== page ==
Saeed Sadigh-Eteghad, Shahriar Shahi, Javad Mahmoudi, Afsaneh Farjami, Ahad Bazmani, Behrooz Naghili, Solmaz Maleki Dizaj and Sara Salatin* Pages 2330 - 2342 ( 13 )
Infection of the central nervous system (CNS) is a global healthcare concern with high rates of death and disease. CNS infections mainly include meningitis, encephalitis, and brain abscesses. Bacteria, viruses, fungi, protozoa, and parasites are the most common causes of neuroinfections. There are many types of medications used in the treatment of CNS infections, but drug delivery through the blood-brain barrier (BBB) is a major challenge to overcome. The BBB is a specialized multicellular barrier separating the neural tissue from the peripheral blood circulation. Unique characteristics of the BBB allow it to tightly control the movement of ions and molecules. Thus, there is a critical need to deal with these conditions with the aim of improving novel antimicrobial agents. Researchers are still struggling to find effective drugs to treat CNS infections. Nanoparticle (NP)-mediated drug delivery has been considered a profound substitute to solve this problem because NPs can be tailored to facilitate drug transport across the BBB. NPs are colloidal systems with a size range of 1-1000 nm, which can be used to encapsulate therapeutics, improve drug transport across the BBB, and target specific brain areas in CNS infections. A wide variety of NPs has been displayed for the CNS delivery of therapeutics, especially when their surfaces are coated with targeting moieties. This study aimed to review the available literature on the application of NPs in CNS infections.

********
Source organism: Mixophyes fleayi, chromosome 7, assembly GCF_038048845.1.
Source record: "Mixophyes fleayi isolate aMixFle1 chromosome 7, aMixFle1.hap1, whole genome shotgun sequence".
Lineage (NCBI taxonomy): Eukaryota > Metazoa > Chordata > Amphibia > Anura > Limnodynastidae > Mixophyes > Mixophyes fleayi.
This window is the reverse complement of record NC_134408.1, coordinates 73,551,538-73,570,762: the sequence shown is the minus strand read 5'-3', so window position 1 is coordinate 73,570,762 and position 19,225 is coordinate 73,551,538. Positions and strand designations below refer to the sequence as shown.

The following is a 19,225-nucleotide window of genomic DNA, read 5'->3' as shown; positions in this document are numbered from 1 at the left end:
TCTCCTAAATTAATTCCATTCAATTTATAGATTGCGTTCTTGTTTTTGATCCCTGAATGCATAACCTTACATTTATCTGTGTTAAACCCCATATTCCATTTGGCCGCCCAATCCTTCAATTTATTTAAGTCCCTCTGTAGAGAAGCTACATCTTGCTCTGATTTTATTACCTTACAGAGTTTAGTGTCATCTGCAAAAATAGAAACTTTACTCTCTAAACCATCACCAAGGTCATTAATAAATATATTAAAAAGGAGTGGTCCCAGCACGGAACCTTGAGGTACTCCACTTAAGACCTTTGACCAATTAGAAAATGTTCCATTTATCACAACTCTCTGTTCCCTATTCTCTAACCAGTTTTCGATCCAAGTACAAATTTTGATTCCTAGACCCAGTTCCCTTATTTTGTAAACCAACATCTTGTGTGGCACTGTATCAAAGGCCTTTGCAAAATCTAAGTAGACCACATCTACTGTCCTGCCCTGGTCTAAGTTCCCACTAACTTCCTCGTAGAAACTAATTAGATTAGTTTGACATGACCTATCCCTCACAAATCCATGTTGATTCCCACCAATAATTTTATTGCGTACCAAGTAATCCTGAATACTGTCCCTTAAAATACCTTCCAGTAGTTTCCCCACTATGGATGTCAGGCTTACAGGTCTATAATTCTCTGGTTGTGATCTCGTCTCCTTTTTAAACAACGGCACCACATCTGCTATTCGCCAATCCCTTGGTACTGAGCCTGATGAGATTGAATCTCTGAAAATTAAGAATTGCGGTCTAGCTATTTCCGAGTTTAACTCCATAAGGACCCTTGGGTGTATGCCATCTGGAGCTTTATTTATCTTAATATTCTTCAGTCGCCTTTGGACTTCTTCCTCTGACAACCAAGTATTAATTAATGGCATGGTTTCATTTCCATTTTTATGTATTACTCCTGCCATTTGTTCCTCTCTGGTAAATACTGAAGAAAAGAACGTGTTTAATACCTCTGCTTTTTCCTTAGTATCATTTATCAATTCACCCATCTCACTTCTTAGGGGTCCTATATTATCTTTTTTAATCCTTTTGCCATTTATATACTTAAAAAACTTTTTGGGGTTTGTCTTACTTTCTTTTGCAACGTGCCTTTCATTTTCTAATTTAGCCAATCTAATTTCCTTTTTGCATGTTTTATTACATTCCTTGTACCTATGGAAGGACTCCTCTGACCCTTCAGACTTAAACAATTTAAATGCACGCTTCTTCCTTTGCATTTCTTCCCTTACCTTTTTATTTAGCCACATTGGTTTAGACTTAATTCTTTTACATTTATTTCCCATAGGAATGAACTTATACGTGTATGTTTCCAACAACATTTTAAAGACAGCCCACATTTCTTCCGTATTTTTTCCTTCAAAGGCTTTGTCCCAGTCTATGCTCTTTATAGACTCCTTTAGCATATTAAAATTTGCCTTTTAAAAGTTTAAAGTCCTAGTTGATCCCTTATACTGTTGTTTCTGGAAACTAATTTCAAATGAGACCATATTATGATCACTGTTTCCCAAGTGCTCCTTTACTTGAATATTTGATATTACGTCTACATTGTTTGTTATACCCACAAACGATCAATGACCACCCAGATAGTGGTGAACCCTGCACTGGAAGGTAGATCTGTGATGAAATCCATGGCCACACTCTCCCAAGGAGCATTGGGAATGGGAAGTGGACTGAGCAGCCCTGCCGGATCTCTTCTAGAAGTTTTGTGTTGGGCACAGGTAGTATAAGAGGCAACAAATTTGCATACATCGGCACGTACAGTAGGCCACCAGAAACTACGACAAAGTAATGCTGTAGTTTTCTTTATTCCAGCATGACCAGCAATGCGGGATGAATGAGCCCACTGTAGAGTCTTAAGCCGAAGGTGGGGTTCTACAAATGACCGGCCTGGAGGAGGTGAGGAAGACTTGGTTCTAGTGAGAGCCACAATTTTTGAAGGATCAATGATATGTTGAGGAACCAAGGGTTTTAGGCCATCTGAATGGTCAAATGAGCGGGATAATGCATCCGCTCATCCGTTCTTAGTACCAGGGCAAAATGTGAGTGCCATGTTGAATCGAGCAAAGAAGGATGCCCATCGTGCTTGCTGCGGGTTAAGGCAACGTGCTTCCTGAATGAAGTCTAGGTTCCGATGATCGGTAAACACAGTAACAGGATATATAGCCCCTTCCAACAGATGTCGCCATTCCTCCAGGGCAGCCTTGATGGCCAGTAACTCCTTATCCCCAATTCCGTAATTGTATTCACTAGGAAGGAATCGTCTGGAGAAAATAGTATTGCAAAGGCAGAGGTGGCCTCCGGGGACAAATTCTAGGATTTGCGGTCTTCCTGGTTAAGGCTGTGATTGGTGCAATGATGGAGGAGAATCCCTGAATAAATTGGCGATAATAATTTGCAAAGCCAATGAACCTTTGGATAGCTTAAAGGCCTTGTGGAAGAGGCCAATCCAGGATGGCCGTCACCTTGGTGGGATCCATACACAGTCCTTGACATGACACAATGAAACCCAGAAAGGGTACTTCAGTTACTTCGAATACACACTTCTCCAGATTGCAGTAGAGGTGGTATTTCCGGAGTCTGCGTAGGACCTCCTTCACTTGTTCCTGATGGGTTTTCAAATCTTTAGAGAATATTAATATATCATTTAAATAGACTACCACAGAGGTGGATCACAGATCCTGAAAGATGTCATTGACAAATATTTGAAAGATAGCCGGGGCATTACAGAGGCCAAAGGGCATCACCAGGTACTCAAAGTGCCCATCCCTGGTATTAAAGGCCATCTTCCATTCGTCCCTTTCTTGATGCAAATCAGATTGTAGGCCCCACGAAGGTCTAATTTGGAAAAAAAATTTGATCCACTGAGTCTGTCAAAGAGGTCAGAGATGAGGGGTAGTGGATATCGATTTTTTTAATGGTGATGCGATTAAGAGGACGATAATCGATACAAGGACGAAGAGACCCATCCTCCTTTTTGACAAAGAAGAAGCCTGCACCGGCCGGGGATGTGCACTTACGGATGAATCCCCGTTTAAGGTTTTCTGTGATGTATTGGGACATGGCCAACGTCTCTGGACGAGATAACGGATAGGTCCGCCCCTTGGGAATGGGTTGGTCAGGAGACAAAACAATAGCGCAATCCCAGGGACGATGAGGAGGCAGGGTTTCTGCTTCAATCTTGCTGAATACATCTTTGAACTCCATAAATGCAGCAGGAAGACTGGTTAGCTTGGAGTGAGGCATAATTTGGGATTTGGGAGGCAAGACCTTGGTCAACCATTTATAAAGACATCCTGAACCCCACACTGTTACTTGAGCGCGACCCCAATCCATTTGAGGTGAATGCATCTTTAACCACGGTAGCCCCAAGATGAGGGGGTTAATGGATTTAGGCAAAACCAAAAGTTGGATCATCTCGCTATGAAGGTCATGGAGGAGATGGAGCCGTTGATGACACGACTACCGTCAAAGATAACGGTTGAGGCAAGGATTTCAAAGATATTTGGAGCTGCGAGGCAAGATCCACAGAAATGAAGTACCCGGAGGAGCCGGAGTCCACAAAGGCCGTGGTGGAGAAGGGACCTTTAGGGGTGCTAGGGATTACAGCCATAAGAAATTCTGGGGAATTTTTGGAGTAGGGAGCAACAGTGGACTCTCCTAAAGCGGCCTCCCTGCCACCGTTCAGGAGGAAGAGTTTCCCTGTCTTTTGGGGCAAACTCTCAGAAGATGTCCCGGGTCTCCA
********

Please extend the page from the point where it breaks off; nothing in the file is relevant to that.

Central nervous system, blood-brain barrier, infection, meningitis, antimicrobial drug delivery, bacteria, nanoparticle.